Grande Cache is a very ordinary small Alberta town in a spectacular setting. Like almost every other small town in northern Alberta, the roads are named according to an ambitious scheme that imagines the highway and the main street that crosses it as the centre of a huge future metropolis. The highway through Grande Cache, the one I described as strewn with ravens and elk carcasses, becomes 100th Street as it goes through town. There might have been a speed limit change associated with the town, but I'm not certain. The highway is busy day and night with transport trucks. We have to be careful crossing the road for dinner. Perpendicular to the streets are numbered avenues. There's a 99th Avenue and a 101st Avenue, but they've at least given the main street a name, Hoppe Avenue. My hotel, at the side of the highway on the way into town is also at the town centre: 9900 99th Street. The crossing street has a strip mall, containing a post office, a pharmacy a pizza place and a few other stores. There are a few more hotels and associated bars and restaurants and that's about it. The town isn't going to grow any bigger, as it's surrounded by giant rocks.
It's the last town before the Rocky Mountains, and by daylight you can see the peaks thrusting up to the west. To the south is the Willmore Wilderness Park, off limits to all motorized vehicles. I'm allowed to overfly it, though. I also have to be careful to get a clearance before entering nearby class B airspace. There are no large airports around, and Canada doesn't have surface class B anyway. Like Wyoming the peaks are so high that working VFR clear of terrain puts us above 12,500', into the altitude where we need to be under ATC control. As the AIM says:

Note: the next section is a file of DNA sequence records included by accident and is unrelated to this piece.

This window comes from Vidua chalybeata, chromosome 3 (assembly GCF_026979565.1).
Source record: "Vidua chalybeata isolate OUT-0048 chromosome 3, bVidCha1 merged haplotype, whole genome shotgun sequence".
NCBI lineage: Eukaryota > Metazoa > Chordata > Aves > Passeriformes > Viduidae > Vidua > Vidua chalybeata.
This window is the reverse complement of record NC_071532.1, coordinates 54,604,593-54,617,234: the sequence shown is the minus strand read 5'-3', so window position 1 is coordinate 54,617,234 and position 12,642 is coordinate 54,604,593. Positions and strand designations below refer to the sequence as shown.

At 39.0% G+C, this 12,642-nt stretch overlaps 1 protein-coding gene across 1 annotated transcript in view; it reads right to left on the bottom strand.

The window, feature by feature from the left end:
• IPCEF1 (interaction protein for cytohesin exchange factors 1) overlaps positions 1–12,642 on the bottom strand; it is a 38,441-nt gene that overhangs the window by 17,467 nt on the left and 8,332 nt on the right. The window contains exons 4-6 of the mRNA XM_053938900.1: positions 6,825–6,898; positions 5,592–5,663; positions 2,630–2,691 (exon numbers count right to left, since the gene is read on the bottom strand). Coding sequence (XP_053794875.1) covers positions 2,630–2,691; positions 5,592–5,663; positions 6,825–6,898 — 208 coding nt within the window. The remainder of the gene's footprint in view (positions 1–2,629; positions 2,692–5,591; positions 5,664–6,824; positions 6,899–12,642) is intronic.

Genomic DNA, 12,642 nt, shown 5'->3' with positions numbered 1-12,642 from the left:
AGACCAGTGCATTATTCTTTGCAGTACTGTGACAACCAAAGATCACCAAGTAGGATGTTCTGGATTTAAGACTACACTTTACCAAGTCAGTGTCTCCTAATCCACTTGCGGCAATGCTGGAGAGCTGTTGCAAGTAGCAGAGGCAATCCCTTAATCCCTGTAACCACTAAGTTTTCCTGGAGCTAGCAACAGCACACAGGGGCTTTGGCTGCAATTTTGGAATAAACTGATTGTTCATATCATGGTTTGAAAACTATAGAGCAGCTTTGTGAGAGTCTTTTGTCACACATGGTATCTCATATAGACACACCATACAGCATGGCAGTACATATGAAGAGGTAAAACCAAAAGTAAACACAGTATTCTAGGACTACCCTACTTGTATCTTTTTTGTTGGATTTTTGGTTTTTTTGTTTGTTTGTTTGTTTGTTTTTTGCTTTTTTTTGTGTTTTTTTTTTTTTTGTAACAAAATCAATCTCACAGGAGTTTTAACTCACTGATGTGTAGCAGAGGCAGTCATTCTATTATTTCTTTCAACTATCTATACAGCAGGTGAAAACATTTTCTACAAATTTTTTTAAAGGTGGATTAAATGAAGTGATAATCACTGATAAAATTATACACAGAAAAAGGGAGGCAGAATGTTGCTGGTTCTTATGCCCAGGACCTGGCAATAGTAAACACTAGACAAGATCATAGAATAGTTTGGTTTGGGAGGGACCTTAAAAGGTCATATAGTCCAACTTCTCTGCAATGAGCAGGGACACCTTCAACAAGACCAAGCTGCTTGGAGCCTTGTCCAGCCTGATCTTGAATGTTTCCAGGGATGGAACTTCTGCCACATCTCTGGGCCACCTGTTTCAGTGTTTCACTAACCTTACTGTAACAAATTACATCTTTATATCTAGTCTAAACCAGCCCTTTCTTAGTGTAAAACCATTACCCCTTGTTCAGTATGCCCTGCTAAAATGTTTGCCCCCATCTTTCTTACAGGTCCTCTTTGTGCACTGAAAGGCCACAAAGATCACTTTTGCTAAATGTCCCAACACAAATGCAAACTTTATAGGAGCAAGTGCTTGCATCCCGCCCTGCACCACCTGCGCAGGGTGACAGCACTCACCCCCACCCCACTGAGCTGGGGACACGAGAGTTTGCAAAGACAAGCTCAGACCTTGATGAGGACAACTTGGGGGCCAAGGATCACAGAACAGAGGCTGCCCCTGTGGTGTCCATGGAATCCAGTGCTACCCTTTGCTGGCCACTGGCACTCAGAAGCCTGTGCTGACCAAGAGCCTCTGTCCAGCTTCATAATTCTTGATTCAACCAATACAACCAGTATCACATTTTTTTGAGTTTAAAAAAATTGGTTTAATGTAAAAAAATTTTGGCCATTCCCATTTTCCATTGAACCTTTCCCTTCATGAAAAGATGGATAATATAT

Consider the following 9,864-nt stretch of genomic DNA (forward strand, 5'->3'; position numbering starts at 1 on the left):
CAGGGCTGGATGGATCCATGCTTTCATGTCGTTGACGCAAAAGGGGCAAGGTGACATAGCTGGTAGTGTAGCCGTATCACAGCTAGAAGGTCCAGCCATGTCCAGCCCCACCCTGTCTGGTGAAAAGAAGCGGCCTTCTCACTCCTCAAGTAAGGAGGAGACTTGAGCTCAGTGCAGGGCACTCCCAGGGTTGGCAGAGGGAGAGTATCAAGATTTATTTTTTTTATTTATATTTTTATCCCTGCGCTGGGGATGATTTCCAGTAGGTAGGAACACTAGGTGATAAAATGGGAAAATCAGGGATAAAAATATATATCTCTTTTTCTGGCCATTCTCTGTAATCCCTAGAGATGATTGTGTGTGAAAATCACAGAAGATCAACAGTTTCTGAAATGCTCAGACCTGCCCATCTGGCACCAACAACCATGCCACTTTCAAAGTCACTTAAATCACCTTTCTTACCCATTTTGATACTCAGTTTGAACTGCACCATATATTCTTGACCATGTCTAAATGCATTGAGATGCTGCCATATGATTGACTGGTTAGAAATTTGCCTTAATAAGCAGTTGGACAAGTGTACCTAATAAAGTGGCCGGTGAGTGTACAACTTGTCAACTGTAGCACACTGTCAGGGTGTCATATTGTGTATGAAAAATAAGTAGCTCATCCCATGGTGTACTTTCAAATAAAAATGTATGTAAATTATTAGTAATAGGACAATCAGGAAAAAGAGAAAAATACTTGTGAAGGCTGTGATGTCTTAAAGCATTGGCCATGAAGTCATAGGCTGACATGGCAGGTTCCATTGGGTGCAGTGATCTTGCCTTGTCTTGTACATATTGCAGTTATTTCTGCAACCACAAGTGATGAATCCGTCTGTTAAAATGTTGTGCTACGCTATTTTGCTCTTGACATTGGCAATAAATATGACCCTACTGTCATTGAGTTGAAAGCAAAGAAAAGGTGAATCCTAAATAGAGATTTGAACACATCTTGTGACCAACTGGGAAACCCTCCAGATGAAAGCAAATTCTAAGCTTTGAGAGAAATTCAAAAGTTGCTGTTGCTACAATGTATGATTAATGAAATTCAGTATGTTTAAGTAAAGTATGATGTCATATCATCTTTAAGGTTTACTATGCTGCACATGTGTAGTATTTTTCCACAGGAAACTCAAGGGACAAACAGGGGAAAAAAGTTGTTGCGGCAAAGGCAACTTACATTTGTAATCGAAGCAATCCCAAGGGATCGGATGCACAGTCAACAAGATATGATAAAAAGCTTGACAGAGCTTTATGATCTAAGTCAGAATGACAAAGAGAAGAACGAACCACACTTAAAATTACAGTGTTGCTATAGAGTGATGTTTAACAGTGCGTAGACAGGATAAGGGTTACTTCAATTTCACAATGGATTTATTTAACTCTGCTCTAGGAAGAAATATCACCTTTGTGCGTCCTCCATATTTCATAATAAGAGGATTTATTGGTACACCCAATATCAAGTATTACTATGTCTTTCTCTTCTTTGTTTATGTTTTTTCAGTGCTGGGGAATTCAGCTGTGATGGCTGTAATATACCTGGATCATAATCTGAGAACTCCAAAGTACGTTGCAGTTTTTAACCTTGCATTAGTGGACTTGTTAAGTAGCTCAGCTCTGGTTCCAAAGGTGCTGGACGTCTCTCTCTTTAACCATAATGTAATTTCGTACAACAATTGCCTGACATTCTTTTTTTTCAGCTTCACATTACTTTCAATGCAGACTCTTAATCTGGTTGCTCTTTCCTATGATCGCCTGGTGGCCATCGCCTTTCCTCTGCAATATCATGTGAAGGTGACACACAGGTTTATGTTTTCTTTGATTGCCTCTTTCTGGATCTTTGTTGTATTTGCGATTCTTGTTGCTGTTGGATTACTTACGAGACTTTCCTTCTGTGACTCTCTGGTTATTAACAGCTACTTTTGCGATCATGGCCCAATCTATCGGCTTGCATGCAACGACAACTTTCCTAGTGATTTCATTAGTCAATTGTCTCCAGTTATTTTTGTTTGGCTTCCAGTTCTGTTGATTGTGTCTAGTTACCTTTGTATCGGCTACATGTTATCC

All low level controlled airspace above 12 500 feet ASL or at and above the MEA, whichever is higher, up to but not including 18 000 feet ASL will be Class B airspace.
The MEA (minimum enroute altitude for VFR traffic) above the mountains is higher than we might usually flying, but if we turn around out over the flat land to the east, we're below the lower prairie MEAs. That's a little weird to be so close to terrain and then suddenly be in class B airspace without climbing.
My first night in town on my own I walk around exploring. The mall is still open but most of the uninspiring stores are closed. The grocery store has just closed. The pizza place has been recommended to me, but I don't need to stoop to pizza so soon, and the amateur sign design turns me off. There's a Chinese restaurant here, probably operated by the descendant of someone who survived the building of the national railway. It has a sign that I can't call amateur, but the sheer abundance of gold and neon dragons is a little frightening. Near that is an ice cream store. Angled peel and stick letters proclaim Thursday to be Ukrainian Night there. At an ice cream store? I go in and enquire. Yep, Ukrainian. Another major pioneering group in this area. I have a plate of perogies, cabbage rolls and sausage, with ice cream for dessert. Yum.